U.S. Secretary of Education Arne Duncan said today he doesn't understand why Florida passed a law requiring districts to continue offering free tutoring to students in struggling schools.
Florida is one of 11 states that got a waiver from many of the requirements of the No Child Left Behind Act. That means districts in the Sunshine State no longer have to put aside 20 percent of their Title I money for tutoring and school choice.
But lawmakers in Florida still think tutoring is a good idea and passed a law requiring districts to set aside 15 percent of their Title I funding for the program. The law takes effect in July.
Duncan doesn't think that was a smart move, and said so at a meeting of the Florida Council of 100, a non-profit organization comprised of business leaders in the state that advises the governor and other policy makers on key issues.
He pointed to a recent U.S. Department of Education study, which examined so-called "oversubscribed" school districts in three states, Connecticut, Ohio, and Florida. Oversubscribed districts are rare and basically are those that have schools where more students wanted tutoring services than the district could afford to help. In those cases, schools prioritize the most academically needy students. The study looked at kids who got the services, and those who just barely missed out. And it found that there wasn't a substantial difference in achievement between the students who got the tutoring and those that didn't.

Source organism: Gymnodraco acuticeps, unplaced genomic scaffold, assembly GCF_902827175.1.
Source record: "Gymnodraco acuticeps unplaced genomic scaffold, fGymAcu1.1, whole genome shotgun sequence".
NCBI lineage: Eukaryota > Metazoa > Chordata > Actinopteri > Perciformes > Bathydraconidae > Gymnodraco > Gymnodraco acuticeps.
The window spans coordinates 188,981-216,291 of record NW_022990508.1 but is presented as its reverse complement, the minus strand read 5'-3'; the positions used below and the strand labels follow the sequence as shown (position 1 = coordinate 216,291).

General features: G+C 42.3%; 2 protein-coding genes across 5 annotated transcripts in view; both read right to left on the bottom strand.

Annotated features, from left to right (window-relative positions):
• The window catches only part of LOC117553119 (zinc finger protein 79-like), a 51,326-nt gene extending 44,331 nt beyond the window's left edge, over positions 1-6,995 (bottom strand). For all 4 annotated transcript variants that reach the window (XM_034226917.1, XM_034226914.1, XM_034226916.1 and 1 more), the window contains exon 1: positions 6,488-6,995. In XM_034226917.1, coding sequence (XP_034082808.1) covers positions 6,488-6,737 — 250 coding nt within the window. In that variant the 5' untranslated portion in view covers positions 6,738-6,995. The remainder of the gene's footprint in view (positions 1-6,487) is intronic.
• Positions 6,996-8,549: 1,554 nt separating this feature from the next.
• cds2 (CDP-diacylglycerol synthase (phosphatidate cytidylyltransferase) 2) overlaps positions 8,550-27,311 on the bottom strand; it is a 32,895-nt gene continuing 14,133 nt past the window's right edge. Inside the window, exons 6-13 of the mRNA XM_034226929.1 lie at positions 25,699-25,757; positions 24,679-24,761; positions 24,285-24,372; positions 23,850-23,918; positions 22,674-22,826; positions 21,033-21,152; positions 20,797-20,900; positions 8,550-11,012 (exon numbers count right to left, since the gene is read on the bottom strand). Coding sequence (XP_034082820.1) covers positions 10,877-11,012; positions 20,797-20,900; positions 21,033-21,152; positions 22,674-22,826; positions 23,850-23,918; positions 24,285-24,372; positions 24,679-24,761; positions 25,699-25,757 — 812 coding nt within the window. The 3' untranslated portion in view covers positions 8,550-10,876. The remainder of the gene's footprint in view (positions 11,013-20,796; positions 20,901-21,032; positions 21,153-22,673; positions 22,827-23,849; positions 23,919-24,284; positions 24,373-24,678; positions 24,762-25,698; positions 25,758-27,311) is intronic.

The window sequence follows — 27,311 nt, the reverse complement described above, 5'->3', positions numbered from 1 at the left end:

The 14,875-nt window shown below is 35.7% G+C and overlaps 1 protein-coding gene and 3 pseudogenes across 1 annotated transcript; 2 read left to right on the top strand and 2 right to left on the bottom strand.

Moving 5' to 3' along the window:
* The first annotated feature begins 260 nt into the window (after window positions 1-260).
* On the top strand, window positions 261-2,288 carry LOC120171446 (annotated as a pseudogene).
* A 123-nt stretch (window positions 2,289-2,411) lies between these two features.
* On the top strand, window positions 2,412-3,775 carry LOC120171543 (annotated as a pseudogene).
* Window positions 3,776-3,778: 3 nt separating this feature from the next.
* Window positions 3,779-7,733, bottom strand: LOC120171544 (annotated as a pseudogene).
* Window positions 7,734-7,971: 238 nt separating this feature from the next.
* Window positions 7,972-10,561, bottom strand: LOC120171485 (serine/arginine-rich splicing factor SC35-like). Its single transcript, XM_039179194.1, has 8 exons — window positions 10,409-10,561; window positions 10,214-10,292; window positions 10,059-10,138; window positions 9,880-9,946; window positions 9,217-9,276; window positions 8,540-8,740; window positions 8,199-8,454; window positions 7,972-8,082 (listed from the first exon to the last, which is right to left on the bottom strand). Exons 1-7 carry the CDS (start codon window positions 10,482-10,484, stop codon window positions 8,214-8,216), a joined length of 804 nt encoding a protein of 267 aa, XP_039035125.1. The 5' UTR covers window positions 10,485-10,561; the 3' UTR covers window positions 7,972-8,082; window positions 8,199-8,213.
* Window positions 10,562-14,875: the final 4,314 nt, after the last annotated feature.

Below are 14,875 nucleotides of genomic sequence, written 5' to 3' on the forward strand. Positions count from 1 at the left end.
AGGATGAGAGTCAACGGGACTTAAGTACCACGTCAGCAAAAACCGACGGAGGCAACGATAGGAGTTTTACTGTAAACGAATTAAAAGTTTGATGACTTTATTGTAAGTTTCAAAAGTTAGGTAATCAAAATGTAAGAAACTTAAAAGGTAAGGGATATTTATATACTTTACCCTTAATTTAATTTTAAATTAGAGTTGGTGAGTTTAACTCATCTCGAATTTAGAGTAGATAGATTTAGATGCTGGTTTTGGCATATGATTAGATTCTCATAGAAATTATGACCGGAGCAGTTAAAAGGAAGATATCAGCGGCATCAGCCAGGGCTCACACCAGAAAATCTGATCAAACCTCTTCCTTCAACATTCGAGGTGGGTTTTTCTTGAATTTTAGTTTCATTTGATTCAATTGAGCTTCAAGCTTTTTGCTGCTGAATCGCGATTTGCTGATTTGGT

"Why is Florida keeping the set-aside for tutoring that is showing little or no impact on children?" Duncan asked, according to the Associated Press. "Is it because of pressure from the industry?"
But Florida thinks continuing tutoring is the right move. In fact, Gerard Robinson, Florida's Commissioner of Education, essentially said today that the state is trying to do the best for its students and the federal government should butt out. Okay, he was more a lot tactful than that. Here's his statement.
Florida isn't the only state that's gotten flak for continuing tutoring. In their waiver feedback letters, at least three states,&mdash' Arkansas, Illinois, and South Carolina—were asked to do a better job of explaining how they would screen tutoring providers.
Florida sought a flexibility waiver from the Elementary and Secondary Education Act last year precisely because we wanted to have the flexibility to make decisions for our students and our schools that are right for Florida. Suggesting that our state and our legislators were not acting in the best interest of Florida's children reinforces how important it is that our state be allowed to chart a course that is right for Florida.